It looks like patients in Iowa won’t have access to medical marijuana anytime soon.
A Democratic state lawmaker introduced legislation in February to legalize medical pot. But Sen. Joe Bolkcom said the bill lacks bipartisan support in the House and Senate, where both Republican and Democratic votes are needed to pass it.
So far, Bolkcom said, MMJ has failed to gain traction with Republicans in Des Moines.
“This is not a partisan issue,” he said. “We need solid support in all four caucuses to move this effort forward. We need to walk hand in hand to create policies that help people.”
Bolkcom has pushed medical weed legislation several times over the last 10 years. Though public support has increased, victory remains elusive in the Upper Midwest. A recent poll found just half of the residents of neighboring Minnesota favor MMJ, far below the percentage who support it nationally.
The bill in Iowa would have allowed patients with certain medical conditions to get marijuana by prescription, with state authorization required.
Medical marijuana is incredibly popular nationwide, with 86 percent of Americans supporting its adoption. But the idea has notably less appeal in the Upper Midwest, home to the addiction rehab industry.
So far, 21 states have adopted medical weed, along with the District of Columbia. New York Gov. Andrew Cuomo recently announced his state would create a program, and Florida voters are likely to approve one in their state in November.
Meanwhile, two states, Colorado and Washington, have gone a step further and legalized recreational pot as well as medicinal. Recent polls show a majority of Americans want to legalize all weed, but support is weakest in the South and the Midwest.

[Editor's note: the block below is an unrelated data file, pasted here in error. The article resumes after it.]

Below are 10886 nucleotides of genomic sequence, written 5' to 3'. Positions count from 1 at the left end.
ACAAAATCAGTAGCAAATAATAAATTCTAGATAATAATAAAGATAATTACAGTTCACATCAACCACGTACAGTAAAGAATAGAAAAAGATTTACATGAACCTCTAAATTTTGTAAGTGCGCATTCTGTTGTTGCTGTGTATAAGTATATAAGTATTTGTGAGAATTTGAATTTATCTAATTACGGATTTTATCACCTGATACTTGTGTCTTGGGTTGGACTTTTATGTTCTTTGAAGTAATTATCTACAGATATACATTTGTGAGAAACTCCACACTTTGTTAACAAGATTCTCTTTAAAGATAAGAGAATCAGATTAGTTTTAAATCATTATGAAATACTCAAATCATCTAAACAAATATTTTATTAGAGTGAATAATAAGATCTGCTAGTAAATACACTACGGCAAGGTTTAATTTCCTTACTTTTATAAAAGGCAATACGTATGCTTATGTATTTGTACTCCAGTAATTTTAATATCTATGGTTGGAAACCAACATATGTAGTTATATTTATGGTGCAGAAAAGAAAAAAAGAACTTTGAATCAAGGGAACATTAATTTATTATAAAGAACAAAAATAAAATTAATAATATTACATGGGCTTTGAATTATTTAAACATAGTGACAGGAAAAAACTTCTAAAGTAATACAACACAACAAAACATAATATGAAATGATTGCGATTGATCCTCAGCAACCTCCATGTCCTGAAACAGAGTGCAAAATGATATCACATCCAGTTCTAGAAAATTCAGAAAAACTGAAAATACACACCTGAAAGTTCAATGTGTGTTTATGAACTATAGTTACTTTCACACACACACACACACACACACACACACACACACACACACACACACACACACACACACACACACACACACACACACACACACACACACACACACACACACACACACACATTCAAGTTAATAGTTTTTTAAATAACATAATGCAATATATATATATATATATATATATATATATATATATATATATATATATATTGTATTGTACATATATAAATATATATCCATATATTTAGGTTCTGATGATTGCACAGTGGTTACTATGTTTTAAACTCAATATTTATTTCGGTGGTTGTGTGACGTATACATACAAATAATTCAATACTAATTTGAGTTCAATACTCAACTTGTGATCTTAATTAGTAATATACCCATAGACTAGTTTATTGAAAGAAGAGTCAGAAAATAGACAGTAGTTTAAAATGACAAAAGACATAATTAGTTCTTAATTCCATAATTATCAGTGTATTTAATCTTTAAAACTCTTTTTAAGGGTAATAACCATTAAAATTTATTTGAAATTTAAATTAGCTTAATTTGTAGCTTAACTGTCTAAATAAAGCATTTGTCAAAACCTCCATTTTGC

A poll conducted in 2010 showed 65 percent of Iowans favored medical marijuana. That’s substantially more than in the Minnesota survey, but Iowa has yet to see a major movement to enact MMJ.
That leaves families like the La Frances out in the dark. Maria La France, 45, spoke at a news conference at the Iowa Capitol in support of the bill. Her 12-year-old son suffers from severe epilepsy and, like many such children, could benefit from medicinal cannabis.
“Our son Quincy suffers from horrible seizures that affect his quality of life and our quality of life,” La France said. “People in other states have had great success with medical cannabis. Please, Iowans, let this bill get to a hearing so we can discuss this important issue.”
Even if the proposal were to make it through the Iowa Legislature – an unlikely prospect – it would still have to clear the desk of Republican Gov. Terry Branstad. He said he would need to see a final version of any legislation before commenting on it, but said he doesn’t support any policy that increases marijuana use.